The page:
Everyone knows about the woman who sued McDonald’s because her coffee was too hot,
right? Over the years it has become the poster child for so-called “frivolous lawsuits” and the “greedy lawyers” who file them. It was a punch line of Seinfeld and Letterman and has evolved into the go-to citation for water cooler conversations about lawsuits happening daily across the country.

But what if I told you 79 year-old Stella Liebeck didn’t just suffer an inconvenient burn to her mouth like most people might assume? What if, instead, I told you she suffered 3rd degree burns on her legs and groin after spilling the coffee as a passenger in a parked car? That she required multiple surgeries and skin grafts to treat her injuries. That Ms. Liebeck’s lawsuit asked for $20,000 in medical expenses and time off work, not the $2.8 million the jury eventually awarded her.

Would it change your mind?

Monday night you’ll have the chance to find out. A new documentary called Hot Coffee takes a closer look at the facts of the case and the very real public relations war that has been waged to influence our thinking about the legal system. It will premiere this coming Monday (June 27) at 8 p.m. CST on HBO.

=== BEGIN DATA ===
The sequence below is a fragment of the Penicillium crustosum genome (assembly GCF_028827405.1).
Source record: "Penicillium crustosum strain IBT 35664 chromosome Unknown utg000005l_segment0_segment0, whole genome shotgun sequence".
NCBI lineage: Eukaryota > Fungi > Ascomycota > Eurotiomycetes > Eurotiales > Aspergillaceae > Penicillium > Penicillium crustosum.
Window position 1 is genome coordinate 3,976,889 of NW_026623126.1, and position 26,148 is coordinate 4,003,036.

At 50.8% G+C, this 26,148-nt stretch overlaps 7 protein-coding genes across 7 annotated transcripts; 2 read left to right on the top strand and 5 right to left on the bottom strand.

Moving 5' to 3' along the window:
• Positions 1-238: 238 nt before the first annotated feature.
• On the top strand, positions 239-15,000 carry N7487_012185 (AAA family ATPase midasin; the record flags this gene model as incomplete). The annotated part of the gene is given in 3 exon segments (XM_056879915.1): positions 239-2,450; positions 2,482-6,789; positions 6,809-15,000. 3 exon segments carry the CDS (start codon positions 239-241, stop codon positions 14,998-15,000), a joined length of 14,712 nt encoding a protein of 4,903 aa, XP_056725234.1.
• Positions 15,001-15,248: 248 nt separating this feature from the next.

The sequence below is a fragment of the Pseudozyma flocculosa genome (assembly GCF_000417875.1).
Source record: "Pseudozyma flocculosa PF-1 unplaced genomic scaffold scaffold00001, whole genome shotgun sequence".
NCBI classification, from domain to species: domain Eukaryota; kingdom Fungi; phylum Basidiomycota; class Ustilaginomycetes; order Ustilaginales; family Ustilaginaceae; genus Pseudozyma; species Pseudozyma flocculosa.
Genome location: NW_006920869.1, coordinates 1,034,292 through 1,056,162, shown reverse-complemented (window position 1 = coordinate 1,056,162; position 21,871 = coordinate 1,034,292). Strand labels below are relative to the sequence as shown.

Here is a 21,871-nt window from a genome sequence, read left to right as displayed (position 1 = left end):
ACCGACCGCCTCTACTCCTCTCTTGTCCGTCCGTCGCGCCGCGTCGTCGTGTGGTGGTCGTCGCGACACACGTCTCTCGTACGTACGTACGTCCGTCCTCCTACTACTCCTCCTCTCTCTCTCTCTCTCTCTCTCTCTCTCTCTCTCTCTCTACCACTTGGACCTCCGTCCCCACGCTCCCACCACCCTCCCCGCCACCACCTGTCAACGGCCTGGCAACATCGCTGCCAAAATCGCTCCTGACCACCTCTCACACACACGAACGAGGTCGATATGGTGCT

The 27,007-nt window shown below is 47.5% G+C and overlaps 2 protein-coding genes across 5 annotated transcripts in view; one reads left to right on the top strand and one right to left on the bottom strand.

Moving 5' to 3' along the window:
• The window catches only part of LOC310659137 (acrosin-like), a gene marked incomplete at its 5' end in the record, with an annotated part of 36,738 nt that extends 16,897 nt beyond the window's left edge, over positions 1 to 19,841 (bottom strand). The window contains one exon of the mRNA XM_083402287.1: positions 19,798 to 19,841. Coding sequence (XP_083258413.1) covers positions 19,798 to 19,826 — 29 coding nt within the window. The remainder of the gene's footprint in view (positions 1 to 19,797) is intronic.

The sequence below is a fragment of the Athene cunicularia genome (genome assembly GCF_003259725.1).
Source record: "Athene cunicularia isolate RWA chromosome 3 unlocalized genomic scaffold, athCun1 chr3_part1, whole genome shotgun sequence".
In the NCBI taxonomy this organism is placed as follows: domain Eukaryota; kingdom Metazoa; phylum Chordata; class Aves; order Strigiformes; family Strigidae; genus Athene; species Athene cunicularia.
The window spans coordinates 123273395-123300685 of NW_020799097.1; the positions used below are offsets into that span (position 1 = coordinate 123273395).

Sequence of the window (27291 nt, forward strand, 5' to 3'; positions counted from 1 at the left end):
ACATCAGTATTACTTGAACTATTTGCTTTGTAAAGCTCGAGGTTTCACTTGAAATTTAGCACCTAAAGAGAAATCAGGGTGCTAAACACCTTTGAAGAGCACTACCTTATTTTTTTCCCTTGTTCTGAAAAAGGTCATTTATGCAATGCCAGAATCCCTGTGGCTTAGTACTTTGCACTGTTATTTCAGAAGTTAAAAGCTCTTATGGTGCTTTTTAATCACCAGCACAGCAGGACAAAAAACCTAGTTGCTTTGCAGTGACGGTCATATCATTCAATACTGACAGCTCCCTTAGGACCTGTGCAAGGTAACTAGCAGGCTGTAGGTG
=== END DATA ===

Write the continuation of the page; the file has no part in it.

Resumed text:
The film debuted at the Sundance festival earlier this year and has garnered favorable reviews. Variety magazine has called it an “eye-opening indictment of the way big business spins the media,” and after the HBO premier last night, writer Peter Debruge had this to say:

“Hot Coffee” takes the subject of tort reform (yawn, right?) and the Republican assault
against trial lawyers and turns the conversation upside down, emerging as a powerful piece of advocacy journalism that challenges some of the facile imagery of greedy litigants and stupid juries. The memorable case that provides the title — a woman who sued McDonald’s after being scalded by its coffee — is only one of several that served as fodder for both libertarians like John Stossel and late night comics, yet which take on a different hue upon closer inspection.

“You can’t wine and dine juries,” as one lawyer puts it, citing the corrosive influence of
money on other branches of government — and even, increasingly, the judicial system, illustrated in the doc by the well-financed political campaigns waged against judges.

I plan to watch. I hope you do, too. My guess is that we’ll all come away with a new appreciation on how our court system works and who is actually influencing the way we think.